We also saw in our experiments with optimizing mesh geometry that triangle meshes can become quite messy during optimization. This is emblematic of a more general problem related to changes in topology during optimization. Imagine if, instead of transforming our sphere into a bunny, we wished to transform the sphere into a doughnut. To properly handle this deformation, we would need to break and form triangle connections in our mesh to create the doughnut hole. We may also wish to delete and create triangles in our mesh, depending on the optimization task. This is a very tricky thing to do well. There has been some work on how to handle dynamic mesh topology, but it relies on an implicit surface representation as well as a triangle mesh.

In general, if you want to capture volumetric geometry, or topological changes in geometry, you may need to use representations other than triangle meshes.

## Strengths

All of this being said, differentiable triangle rasterization has several notable strengths. For one, it is very efficient in terms of compute and memory! This is not something to be underestimated in a domain where computational costs can easily become prohibitive. Many of the methods to address the shortcomings of triangle rasterization require significantly more compute and/or memory. Therefore, if differentiable triangle rasterization allows you to solve your problem, it is likely a good choice.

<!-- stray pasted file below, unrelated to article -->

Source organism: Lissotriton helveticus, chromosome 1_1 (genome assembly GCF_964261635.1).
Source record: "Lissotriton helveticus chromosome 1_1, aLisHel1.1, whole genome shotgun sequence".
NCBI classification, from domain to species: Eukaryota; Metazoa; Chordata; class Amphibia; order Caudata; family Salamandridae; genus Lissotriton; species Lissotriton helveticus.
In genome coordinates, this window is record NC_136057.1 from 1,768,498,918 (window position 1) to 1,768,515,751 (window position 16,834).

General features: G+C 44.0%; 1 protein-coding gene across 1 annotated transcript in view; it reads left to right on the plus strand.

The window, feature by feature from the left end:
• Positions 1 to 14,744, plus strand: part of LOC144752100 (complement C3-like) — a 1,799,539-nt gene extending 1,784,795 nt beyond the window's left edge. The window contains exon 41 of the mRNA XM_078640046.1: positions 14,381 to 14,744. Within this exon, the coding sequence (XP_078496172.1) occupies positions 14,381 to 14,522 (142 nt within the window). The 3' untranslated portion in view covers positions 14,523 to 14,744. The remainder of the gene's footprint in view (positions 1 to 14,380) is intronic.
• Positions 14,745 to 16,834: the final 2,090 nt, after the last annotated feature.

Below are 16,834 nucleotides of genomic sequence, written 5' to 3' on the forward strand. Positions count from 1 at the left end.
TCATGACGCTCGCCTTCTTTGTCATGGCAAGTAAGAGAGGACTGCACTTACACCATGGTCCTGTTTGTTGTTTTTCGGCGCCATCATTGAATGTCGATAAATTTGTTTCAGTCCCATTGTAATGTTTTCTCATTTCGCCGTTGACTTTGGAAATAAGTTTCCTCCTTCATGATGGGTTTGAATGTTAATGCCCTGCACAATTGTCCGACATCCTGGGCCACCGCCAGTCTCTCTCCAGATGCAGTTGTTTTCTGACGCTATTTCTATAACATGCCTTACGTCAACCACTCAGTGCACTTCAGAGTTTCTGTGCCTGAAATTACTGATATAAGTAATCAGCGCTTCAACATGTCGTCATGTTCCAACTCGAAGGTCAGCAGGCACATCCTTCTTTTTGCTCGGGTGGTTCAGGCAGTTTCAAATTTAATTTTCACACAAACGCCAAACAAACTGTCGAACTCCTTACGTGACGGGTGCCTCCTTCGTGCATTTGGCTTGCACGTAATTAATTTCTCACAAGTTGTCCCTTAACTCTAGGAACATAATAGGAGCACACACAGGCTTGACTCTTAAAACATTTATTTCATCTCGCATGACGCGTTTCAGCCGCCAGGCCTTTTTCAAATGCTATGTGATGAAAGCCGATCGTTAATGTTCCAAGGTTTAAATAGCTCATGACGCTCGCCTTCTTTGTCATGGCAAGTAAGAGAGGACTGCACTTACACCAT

Another notable advantage is that the use of triangle mesh geometry and triangle rasterization for rendering are both ubiquitous across digital 3D industries. These techniques and data formats are still around today after decades of use and will almost certainly be around for many years to come. They are deeply integrated into many existing software products and tech stacks. Differentiable rendering approaches that don’t require a new geometric representation or rendering algorithm may be easier to integrate into existing systems and workflows.

# Adjacent Work

Outside of differentiable rasterization, there are several other threads in the space of inverse rendering that are worth knowing about and keeping an eye on.

## Ray Tracing